Until now we learned about Python programming in general, which operators when to use and how to simplify repeatable tasks or make decisions using Control flow. Since in Hydrology (& Meteorology) we mostly work with a lot of numbers, we need to look further into tools that can help us deal with a large amount of numbers. Therefore, this article is covering an incredibly popular library in data science circles, Numpy.
This article is structured as follows:
In the last article we saw how Numpy can make our life’s a lot easier when dealing with a large amount of numerical data. But sometimes, there are also other types of data involved, and then, Numpy is not always the best solution. In such situations, Pandas comes in handy. It has many application possibilities, but my preferred case is to read files than are not numerical only, i.e., .csv or .xlsx files that contain some kind of observations (numerical data) but also textual information or metadata about those observations.
This article is structured as follows:
Recently I’ve started a Python programming beginner oriented series of articles. We’ve already covered topics related to starting your Python journey and last time we’ve worked with operators. Today we will continue our journey, and tackle the topic of Control flow.
Or as Jake VanderPlas in “A Whirlwind Tour of Python” would say: “Control flow is where the rubber really meets the road in programming.”
I’ve decided to split the article into several parts to facilitate the learning process. The parts are as follows:
In my last article, we covered the basics, how to start coding with Python. We learned how to set up a programming environment. Also, we encountered data types, variables, and data structures. With this article we will continue our journey, today we will learn what useful thing we can do with variables or data structures.
The article is structured as follows:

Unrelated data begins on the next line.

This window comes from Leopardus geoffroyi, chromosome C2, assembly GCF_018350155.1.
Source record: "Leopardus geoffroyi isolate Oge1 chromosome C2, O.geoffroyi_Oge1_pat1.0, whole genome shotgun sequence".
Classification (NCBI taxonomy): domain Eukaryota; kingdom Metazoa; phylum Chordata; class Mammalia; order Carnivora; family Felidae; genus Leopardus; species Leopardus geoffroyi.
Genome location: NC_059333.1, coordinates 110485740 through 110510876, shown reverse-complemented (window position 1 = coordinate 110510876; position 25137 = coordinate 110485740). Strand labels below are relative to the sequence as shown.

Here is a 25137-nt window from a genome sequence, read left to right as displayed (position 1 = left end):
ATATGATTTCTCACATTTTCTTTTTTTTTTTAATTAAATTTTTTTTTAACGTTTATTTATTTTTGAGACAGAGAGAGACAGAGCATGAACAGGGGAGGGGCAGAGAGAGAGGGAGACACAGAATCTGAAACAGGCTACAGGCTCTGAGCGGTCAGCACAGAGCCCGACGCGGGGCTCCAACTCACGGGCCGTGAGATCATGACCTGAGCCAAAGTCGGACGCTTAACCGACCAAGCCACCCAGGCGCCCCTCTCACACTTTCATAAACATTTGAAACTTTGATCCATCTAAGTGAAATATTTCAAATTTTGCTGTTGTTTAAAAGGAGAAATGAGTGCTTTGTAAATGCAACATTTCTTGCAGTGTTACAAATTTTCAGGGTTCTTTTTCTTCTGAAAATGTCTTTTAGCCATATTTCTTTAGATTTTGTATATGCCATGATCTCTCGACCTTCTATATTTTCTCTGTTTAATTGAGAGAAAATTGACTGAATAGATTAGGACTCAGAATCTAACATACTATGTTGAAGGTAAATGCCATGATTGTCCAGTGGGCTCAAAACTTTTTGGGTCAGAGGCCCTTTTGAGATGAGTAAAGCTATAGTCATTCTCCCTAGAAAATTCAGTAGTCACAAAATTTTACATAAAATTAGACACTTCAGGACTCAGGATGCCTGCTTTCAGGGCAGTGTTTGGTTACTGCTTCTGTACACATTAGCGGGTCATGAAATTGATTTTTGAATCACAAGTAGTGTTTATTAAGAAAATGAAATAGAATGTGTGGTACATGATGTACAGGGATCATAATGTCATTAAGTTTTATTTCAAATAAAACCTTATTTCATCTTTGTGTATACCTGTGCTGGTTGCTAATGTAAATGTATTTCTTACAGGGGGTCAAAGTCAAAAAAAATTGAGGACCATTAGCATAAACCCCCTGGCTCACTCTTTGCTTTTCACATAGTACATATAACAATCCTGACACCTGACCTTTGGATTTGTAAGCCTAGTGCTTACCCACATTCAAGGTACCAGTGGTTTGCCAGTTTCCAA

Enjoy the reading!
Just like when we first started with math, we learned about numbers, and then, we started to do something…
With this article, I want to help absolute beginners with their journey in coding. My goal is to make it as interesting as possible, therefore I will use some meteorological terms and phenomena. My idea is that it’s easier to understand some concept if you can visualize it, and what is a better example than the weather, which we encounter everyday when we go to work or take a walk our dogs. 🙂
Structure of the article:
Enjoy the reading! 🙂
What is Python? According to its creator, Guido…
Last time we have covered some of the most important evaluation techniques for Machine Learning model. We could easily say that when someone blindly uses only accuracy as measurements, he really “can’t see the Forest for the Trees”. :) Joking aside, we saw that when the data is imbalanced, just accuracy is often not enough to properly evaluate the model.
As the title suggests, we are continuing our journey covering popular Machine Learning techniques. On todays topic, we have Decision Trees and Random Forests. …
Just recently I covered some basic Machine Learning algorithms, namely, K Nearest Neighbours, Linear and Polynomial Regression and Logistic Regression. In all these articles we used to popular car fuel economy dataset from Udacity and conducted some kind of classification of cars, i.e. in vehicle “size” classes or according to driven wheels. Also, every time we calculated the basic model accuracy on training and test data and tried to fit a car of our interest into the model to check it’s capabilities.
This is all fine, but sometime one could face a dataset where the classes are not that well…
A while ago I started a Coursera Course on Applied Machine Learning. In order to help others taking the course and help myself better understand the topics, I’ve decided to make short tutorials following the curriculum. My last two articles covered KNN classification and Linear (Polynomial) Regression. If interested, feel free to take a look.
Today, I will cover a technique called Logistic Regression. Even though it’s called “Regression” it is a classification method. The main difference when compared to Linear Regression is the output, where Linear Regression gives a continuous value, Logistic Regression returns a binary variable. In simple…
Recently I started a course on Applied Machine Learning by the University of Michigan on Coursera. The course covers some widely popular Machine Learning algorithms. I decided to write few brief articles regarding this topic, which are intended to help people new to this topic dive in the interesting world of Machine Learning. My last article covered the topic of K Nearest Neighbours (KNN) classification. You can take a look how to use KNN to classify cars into vehicle classes according to their engine size, cylinder count, fuel consumption and CO2 output. …
Machine Learning (ML) is a very popular term nowadays. I think it is impossible to go through a day online, without meeting the term. As many before me, and I bet, many after me, sometime ago I started my journey in this interesting area.
There are many well written and well thought online resources on this topic. I am not trying to invent the wheel new, I will just try to share my perspective, or thoughts when going through a popular online Course by the University of Michigan, Applied Machine Learning in Python. …